I finally got my hiking partner Scott (the vegan success story and current blog-commenter extraordinaire) to dig up his USB cable for his digital camera and bring it by my house. It took about two months and five minutes in total to get the photos since July uploaded to mycomputer.
I’m still working on the whole “own my own domain” thing, insofar as I’m only using a teeny percentage of this website’s capabilities by having it be solely a blog (and a mostly b&w one at that). At some point in my CSS/XHTML career, I’ll figure out how to get my pics posted here for easy viewing, dear readers. It can’t possibly be as simple as cut & paste, can it? ;-)
So for now, I’ll simply refer you to my Myspace page. There are a couple of albums located thereon, but the newest photos are in the “Catskill 3500 Club” album. These comprise our hikes since July, which were some of the most challenging yet. We’ve hiked in the rain, snow, and bitter cold.
My just-about-6′ critic Tom (who is also, by the way, an experienced blog-commenter in his own right) said that there’s a free site called “Picasa” that’s accessible via Google, whereon I can post photos pretty easily. As of the publication of this post, I have yet to check that particular site out. At this point, I would also like to make it clear that I am “up for suggestions” as the common parlance goes. That is, if you’ve found a particulary cool/interesting (and preferably simple) way of posting photos online or via WordPress, please let me know and I’ll give it a try as soon as time permits.
Characteristically, I’ve digressed. So I may as well continue doing so:
This might be a good time to highlight the “My Cyber-Ego” page on this website. It currently contains links to the various websites upon which I have profiles. Feel free to click the link or to go all the way up to the page itself and peruse to your heart’s content. Friend me on Myspace or Goodreads, send me an invite to connect on LinkedIn, or click “contact this hiker” on Peakbagger (I’ve never been contacted thus, so it’d be kind of a thrill for me). Trust me, I’m eminently reach-out-and-touchable.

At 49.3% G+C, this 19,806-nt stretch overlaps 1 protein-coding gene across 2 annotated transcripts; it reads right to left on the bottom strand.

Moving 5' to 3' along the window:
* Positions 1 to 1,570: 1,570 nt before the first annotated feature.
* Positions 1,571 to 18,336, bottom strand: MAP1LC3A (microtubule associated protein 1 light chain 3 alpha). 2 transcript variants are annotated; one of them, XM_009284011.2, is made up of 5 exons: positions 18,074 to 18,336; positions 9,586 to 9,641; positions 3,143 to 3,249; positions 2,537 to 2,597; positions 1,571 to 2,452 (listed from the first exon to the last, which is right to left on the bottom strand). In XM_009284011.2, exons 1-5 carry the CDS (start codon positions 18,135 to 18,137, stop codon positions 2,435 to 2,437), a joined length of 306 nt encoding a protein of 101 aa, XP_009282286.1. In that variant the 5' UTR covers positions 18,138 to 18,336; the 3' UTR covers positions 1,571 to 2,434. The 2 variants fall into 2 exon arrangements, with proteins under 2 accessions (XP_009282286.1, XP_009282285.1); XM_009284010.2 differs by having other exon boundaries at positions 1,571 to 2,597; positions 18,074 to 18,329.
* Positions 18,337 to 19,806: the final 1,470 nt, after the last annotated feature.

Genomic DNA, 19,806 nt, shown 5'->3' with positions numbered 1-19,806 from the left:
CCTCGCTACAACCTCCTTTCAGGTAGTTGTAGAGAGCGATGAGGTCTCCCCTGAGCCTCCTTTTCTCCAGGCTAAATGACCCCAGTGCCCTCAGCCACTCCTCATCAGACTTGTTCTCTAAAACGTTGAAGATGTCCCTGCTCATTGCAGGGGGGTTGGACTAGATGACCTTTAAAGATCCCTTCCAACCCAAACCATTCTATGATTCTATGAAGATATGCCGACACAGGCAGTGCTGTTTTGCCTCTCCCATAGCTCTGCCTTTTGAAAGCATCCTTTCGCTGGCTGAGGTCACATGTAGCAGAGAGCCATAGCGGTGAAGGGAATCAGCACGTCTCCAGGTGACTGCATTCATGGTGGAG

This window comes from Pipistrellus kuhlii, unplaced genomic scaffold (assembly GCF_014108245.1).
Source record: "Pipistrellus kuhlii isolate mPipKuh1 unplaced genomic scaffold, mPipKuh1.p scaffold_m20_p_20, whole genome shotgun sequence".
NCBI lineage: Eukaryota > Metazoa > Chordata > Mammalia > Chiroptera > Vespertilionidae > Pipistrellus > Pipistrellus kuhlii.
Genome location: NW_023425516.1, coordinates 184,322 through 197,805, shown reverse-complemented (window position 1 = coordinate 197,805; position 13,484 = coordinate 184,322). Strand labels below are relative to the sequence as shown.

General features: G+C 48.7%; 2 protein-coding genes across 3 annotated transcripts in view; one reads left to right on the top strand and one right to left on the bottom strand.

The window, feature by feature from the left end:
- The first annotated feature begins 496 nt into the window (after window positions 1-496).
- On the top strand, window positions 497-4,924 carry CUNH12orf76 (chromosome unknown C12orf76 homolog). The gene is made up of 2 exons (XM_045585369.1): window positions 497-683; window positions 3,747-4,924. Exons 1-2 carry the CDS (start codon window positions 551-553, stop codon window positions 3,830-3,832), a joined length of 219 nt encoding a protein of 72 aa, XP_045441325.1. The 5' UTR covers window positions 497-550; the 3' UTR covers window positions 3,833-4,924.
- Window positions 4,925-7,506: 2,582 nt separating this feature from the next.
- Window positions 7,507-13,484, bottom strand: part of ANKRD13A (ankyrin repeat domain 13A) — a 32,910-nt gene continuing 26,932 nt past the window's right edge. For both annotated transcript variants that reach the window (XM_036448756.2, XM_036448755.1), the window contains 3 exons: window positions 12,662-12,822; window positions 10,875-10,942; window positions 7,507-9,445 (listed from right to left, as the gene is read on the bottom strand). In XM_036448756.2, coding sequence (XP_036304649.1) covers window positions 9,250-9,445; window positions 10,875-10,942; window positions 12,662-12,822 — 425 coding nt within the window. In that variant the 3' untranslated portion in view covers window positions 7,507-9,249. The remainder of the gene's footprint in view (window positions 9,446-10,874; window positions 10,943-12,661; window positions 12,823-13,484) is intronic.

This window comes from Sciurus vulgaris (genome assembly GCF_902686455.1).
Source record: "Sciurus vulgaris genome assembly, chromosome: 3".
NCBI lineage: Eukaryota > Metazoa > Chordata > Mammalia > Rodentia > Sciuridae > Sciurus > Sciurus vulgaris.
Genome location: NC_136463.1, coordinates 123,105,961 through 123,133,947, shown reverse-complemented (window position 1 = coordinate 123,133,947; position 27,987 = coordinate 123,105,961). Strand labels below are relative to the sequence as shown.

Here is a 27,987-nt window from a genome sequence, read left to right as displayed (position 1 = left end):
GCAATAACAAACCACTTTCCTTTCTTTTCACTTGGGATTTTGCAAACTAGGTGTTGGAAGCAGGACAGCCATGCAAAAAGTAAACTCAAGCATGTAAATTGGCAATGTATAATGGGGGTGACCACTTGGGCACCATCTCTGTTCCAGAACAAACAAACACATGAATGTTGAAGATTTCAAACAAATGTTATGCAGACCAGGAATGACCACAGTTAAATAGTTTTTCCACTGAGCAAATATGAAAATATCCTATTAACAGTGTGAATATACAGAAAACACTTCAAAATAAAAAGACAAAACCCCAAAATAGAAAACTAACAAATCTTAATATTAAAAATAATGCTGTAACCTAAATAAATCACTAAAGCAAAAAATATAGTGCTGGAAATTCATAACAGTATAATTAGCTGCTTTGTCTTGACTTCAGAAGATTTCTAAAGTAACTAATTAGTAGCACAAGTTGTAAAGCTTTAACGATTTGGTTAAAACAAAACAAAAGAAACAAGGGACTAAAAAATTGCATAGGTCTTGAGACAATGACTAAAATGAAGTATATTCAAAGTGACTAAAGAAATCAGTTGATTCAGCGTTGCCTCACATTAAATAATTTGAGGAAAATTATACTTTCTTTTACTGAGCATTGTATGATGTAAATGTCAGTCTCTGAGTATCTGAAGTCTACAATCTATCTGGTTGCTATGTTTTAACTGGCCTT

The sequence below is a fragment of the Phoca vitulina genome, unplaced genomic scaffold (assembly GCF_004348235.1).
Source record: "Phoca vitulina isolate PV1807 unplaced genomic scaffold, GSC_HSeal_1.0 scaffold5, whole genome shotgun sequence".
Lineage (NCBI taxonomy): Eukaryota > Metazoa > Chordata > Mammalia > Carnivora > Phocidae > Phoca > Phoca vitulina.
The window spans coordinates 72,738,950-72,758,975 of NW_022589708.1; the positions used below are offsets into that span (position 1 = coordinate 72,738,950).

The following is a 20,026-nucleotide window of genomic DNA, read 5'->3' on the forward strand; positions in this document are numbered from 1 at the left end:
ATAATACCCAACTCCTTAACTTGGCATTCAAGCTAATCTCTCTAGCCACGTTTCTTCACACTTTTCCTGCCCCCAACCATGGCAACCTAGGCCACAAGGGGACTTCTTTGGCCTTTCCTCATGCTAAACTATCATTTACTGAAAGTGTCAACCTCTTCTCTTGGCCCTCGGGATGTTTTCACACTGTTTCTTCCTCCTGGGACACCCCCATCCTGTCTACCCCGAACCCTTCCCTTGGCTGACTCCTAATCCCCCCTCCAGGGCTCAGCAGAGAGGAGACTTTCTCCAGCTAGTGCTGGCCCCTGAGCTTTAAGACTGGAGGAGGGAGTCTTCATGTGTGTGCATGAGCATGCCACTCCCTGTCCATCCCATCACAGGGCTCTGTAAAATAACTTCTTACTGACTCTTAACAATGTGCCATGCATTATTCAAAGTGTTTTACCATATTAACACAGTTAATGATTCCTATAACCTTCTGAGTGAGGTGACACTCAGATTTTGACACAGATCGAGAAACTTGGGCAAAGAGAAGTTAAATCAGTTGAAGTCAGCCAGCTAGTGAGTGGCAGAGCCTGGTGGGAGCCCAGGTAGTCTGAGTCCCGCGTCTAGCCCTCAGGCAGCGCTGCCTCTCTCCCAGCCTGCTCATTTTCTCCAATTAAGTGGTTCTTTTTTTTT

Enough digression. My Myspace profile is not set to private, so it should be easy enough to view the photos thereon. My favorites are those of Scott and me next to those wierd PVC thingies that are nailed to trees at about head-level. Those are canisters for the Catskill 3500 Club. They are placed at the tops of the mountains that do not have trails to the summit (aka “trail-less peaks“).
This means we had to “bushwack” to the top. We did not have a well-worn (or even constructed) trail to follow with those fancy plastic thingies nailed to trees every thirty yards or so. We got out of the car, set the digital altimiter, looked at the map and the compass (also known as “taking a bearing”), and headed out in the direction of the top of the mountain. Being that pretty much all of these mountains are covered with trees from head to foot, this isn’t as simple as seeing the top and walking toward it. And all kinds of things got in the way: rocks (REALLY BIG ones), trees, cliffs, etc.
A couple of the first bushwacks we did (in the same day) were Friday and Balsam Cap Mountains. The pine trees between the summits of the two were so dense that when we stopped, everything looked the same in any direction. We couldn’t have thrown a baseball more than 10 yards without it stopping dead on the trunk of a tree. We lauged on the way up at the guy who had “full body armor” as recommended gear in his trip report – and nodded knowingly to one another on the car-ride home about how right he turned out to be.
I’ll post a few more stories another time. All in all, climbing these mountains to get into the Catskill 3500 Club has been an incredible experience. We acquired snowshoes and crampons so that we could get to the tops of these mountains in the winter. They’re not toys; without them we’d be effed. We’ve learned basic orienteering the hard way (which means it’s taken us longer to get from point A to point B than we had hoped or expected – NOT that we got lost ;-). And we’ve had a shit-ton of fun the whole time.